Commentary: Bike Share Dreams, Programs and Strategies for Penang

Penang. May 18, 2015. The Star Online –

Penang Bike Share project postponed due to slow take-up rate

Opening text:

velib-guy-l-rThe island’s target of being the first state to have a bicycle sharing system or rent a bike has hit a speed bump.

The company which won a Penang Island City Council (MBPP) tender to create the system has postponed the launch of the project, which was supposed to roll out this month.

Public Bike Share Sdn Bhd chief executive officer and founder Hubert Fong said he was concerned that the take-up rate for bike commuting among Penangites was too slow for the system to be in demand.

“We need more people to be willing to use bicycles for commuting. Although we see more people getting on board, the numbers are growing too slowly,” he said.

The project was supposed to have 25 stations, 1,000 bicycle docks and 500 bicycles.

Fong, who did not give a new launch date, said: “We want to launch with a big impact. We don’t want it to be a white elephant.

Full text continues at –

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Editor’s commentary:

It sounds to me as if this delay for reflection is probably quite sensible. More than 1000 public bicycle projects in cities around the world later, and very few mysteries remain when it comes to determining the difference between success and failure of a public bike project

For anyone who needs to get up to speed on this quickly, we can firmly recommend The Bike-Share Planning Guide of the ITDP which you can find at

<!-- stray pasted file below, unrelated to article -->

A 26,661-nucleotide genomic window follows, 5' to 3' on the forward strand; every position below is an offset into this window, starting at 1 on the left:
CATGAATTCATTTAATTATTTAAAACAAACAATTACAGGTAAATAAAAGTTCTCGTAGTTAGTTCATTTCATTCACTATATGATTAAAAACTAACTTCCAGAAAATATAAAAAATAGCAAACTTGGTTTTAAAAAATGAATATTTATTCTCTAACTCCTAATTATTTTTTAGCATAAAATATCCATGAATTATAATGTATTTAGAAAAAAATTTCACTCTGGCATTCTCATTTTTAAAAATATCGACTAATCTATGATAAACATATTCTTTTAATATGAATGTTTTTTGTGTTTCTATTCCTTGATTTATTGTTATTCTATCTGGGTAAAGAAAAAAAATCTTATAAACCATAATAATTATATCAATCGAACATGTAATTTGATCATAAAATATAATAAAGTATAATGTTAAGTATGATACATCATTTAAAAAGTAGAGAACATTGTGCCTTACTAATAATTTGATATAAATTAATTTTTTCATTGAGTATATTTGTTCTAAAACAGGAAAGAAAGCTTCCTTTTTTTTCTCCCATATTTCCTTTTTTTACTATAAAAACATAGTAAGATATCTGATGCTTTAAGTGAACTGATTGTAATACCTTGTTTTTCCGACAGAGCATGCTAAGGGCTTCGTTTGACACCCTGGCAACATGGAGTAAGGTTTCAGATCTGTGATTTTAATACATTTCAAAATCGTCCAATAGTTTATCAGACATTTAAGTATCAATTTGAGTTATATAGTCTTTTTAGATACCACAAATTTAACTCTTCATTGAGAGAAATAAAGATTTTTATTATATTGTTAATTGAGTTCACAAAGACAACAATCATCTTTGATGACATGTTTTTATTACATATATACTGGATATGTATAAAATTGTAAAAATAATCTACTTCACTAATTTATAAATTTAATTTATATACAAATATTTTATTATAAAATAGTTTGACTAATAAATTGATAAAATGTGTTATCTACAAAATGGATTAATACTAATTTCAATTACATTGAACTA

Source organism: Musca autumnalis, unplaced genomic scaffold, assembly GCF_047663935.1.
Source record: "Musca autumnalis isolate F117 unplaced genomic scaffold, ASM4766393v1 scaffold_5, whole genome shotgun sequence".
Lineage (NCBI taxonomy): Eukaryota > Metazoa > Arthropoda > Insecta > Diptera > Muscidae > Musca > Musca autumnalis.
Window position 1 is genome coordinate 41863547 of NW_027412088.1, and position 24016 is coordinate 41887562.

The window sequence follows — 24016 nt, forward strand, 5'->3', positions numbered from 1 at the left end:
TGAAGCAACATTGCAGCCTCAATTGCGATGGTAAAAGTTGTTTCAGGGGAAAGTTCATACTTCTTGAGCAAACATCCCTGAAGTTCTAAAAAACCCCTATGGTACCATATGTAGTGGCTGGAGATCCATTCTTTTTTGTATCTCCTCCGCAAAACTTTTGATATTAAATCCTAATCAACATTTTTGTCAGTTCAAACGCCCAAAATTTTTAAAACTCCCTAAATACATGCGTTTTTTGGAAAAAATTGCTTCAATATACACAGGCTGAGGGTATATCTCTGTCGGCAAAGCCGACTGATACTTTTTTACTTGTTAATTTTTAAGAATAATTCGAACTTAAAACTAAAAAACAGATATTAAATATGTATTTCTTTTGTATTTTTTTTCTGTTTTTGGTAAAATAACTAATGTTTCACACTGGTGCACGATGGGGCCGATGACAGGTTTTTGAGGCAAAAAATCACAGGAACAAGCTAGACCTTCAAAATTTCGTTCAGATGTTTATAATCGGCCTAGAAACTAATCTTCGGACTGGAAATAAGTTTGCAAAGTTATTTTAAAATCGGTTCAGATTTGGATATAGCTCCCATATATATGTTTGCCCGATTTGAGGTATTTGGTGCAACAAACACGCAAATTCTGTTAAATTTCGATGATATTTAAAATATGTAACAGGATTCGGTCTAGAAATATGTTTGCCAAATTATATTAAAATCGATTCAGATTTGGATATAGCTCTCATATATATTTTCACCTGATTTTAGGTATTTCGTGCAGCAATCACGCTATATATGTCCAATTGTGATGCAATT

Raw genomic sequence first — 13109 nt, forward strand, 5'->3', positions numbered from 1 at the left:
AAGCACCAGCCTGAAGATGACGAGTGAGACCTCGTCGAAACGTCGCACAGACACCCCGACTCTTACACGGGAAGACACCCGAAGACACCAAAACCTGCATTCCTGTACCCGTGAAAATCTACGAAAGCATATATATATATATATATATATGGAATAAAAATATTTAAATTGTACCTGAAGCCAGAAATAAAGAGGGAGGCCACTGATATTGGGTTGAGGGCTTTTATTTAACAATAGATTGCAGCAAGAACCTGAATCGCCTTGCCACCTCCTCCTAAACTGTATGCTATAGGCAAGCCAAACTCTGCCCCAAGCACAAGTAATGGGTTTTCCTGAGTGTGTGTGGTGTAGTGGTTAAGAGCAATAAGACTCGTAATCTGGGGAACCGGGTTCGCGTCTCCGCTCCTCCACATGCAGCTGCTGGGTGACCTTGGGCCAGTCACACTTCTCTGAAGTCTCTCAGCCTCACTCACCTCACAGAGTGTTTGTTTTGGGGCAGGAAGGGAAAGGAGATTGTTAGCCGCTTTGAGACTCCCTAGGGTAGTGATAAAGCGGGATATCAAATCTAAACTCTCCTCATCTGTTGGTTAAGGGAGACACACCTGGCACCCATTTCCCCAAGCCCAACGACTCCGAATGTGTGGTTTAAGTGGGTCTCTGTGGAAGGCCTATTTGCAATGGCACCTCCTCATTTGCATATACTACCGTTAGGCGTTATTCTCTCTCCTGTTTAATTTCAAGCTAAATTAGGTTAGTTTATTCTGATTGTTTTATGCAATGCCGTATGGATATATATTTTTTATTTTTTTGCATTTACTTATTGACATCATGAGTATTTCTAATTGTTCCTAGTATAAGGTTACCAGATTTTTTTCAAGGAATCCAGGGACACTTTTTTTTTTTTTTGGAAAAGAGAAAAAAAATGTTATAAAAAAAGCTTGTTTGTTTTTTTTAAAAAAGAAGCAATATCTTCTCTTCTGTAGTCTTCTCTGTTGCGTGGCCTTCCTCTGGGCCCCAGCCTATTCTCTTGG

To make a long story short, there are basically two kinds of systems, let’s call them play and work. A “play” bike sharing system is quite small and which is aimed specifically at tourists and visitors in a carefully defined tourists perimeter —  which suggests that The George Town heritage site might be a good candidate for such a limited system. (though we also will do to bear in mind that very similar services are presently being provided by private sector cycling entrepreneurs. Which also has to be taken into consideration in coming to a final winning strategy.)

The only problem with that in the present context is that the targeted use area needs to be carefully restructured for safe cycling, including for tourists who may not only be not familiar with the heritage site but also not all that familiar with cycling itself. It is a doable deal, but as is always the case requires careful preparation and technical expertise to ensure safety and usability.

As to a full-scale citywide public bicycle project of the sort that we are increasingly seeing many parts of the world, it strikes me that the planning authorities need to make considerable progress to ensure safe and agreeable cycling. There is plenty of world-class expertise available to help you with this — write me a note and I will give you a list of recommended partners — but the real leg work needs to be done in Penang. No free lunches.

So there are times when the decision to pause and rethink is probably the right decision. This looks like one of them.

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itdp bike-share guide

About the editor: 

Eric Britton
13, rue Pasteur. Courbevoie 92400 France

Bio: Founding editor of World Streets (1988), Eric Britton is an American political scientist, teacher, occasional consultant, and sustainability activist who has observed, learned, taught and worked on missions and advisory assignments on all continents. In the autumn of 2019, he committed his remaining life work to the challenges of aggressively countering climate change and specifically greenhouse gas emissions emanating from the mobility sector. He is not worried about running out of work. Further background and updates: @ericbritton | | #fekbritton | | and | Contact: | +336 508 80787 (Also WhatApp) | Skype: newmobility.)

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